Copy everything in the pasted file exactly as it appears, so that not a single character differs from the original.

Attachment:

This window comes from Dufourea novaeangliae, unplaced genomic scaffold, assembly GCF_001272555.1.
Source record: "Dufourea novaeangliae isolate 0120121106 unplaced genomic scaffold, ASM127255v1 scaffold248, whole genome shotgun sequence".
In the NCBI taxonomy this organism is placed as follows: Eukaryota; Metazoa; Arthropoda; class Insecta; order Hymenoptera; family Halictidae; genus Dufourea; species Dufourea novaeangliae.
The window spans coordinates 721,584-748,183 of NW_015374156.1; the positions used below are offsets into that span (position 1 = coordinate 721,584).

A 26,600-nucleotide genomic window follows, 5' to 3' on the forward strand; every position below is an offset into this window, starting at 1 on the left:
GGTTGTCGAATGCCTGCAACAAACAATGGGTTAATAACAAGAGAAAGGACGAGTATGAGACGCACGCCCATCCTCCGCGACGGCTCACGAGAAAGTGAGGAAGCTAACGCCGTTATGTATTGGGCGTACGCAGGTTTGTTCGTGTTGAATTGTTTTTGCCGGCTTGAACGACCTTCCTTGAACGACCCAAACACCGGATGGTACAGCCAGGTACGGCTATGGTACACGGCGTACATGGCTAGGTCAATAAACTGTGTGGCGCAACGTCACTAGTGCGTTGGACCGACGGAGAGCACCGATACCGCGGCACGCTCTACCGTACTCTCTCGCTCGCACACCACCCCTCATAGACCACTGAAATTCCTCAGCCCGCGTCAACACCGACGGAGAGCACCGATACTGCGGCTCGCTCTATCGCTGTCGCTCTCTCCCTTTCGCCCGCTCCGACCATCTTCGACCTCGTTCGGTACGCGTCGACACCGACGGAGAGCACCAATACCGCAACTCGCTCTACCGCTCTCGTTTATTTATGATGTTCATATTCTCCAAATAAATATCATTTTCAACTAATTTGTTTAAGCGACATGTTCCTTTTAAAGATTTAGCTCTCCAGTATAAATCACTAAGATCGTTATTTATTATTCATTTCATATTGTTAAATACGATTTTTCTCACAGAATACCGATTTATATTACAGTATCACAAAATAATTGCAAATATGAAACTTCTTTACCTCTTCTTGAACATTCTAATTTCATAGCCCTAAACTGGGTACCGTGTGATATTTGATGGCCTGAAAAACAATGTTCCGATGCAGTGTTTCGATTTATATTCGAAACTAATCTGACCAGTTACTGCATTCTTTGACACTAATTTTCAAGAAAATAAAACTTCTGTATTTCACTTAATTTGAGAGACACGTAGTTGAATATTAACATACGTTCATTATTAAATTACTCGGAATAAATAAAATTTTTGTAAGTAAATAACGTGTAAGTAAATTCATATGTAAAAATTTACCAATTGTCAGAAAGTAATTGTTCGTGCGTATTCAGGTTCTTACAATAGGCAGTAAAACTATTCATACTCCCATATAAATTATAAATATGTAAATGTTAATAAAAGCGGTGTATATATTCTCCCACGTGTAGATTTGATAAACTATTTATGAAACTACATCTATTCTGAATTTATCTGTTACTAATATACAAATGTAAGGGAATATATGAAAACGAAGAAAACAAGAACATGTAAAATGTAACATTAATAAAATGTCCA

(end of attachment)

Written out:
This window comes from Dufourea novaeangliae, unplaced genomic scaffold, assembly GCF_001272555.1.
Source record: "Dufourea novaeangliae isolate 0120121106 unplaced genomic scaffold, ASM127255v1 scaffold248, whole genome shotgun sequence".
In the NCBI taxonomy this organism is placed as follows: Eukaryota; Metazoa; Arthropoda; class Insecta; order Hymenoptera; family Halictidae; genus Dufourea; species Dufourea novaeangliae.
The window spans coordinates 721,584-748,183 of NW_015374156.1; the positions used below are offsets into that span (position 1 = coordinate 721,584).

A 26,600-nucleotide genomic window follows, 5' to 3' on the forward strand; every position below is an offset into this window, starting at 1 on the left:
GGTTGTCGAATGCCTGCAACAAACAATGGGTTAATAACAAGAGAAAGGACGAGTATGAGACGCACGCCCATCCTCCGCGACGGCTCACGAGAAAGTGAGGAAGCTAACGCCGTTATGTATTGGGCGTACGCAGGTTTGTTCGTGTTGAATTGTTTTTGCCGGCTTGAACGACCTTCCTTGAACGACCCAAACACCGGATGGTACAGCCAGGTACGGCTATGGTACACGGCGTACATGGCTAGGTCAATAAACTGTGTGGCGCAACGTCACTAGTGCGTTGGACCGACGGAGAGCACCGATACCGCGGCACGCTCTACCGTACTCTCTCGCTCGCACACCACCCCTCATAGACCACTGAAATTCCTCAGCCCGCGTCAACACCGACGGAGAGCACCGATACTGCGGCTCGCTCTATCGCTGTCGCTCTCTCCCTTTCGCCCGCTCCGACCATCTTCGACCTCGTTCGGTACGCGTCGACACCGACGGAGAGCACCAATACCGCAACTCGCTCTACCGCTCTCGTTTATTTATGATGTTCATATTCTCCAAATAAATATCATTTTCAACTAATTTGTTTAAGCGACATGTTCCTTTTAAAGATTTAGCTCTCCAGTATAAATCACTAAGATCGTTATTTATTATTCATTTCATATTGTTAAATACGATTTTTCTCACAGAATACCGATTTATATTACAGTATCACAAAATAATTGCAAATATGAAACTTCTTTACCTCTTCTTGAACATTCTAATTTCATAGCCCTAAACTGGGTACCGTGTGATATTTGATGGCCTGAAAAACAATGTTCCGATGCAGTGTTTCGATTTATATTCGAAACTAATCTGACCAGTTACTGCATTCTTTGACACTAATTTTCAAGAAAATAAAACTTCTGTATTTCACTTAATTTGAGAGACACGTAGTTGAATATTAACATACGTTCATTATTAAATTACTCGGAATAAATAAAATTTTTGTAAGTAAATAACGTGTAAGTAAATTCATATGTAAAAATTTACCAATTGTCAGAAAGTAATTGTTCGTGCGTATTCAGGTTCTTACAATAGGCAGTAAAACTATTCATACTCCCATATAAATTATAAATATGTAAATGTTAATAAAAGCGGTGTATATATTCTCCCACGTGTAGATTTGATAAACTATTTATGAAACTACATCTATTCTGAATTTATCTGTTACTAATATACAAATGTAAGGGAATATATGAAAACGAAGAAAACAAGAACATGTAAAATGTAACATTAATAAAATGTCCA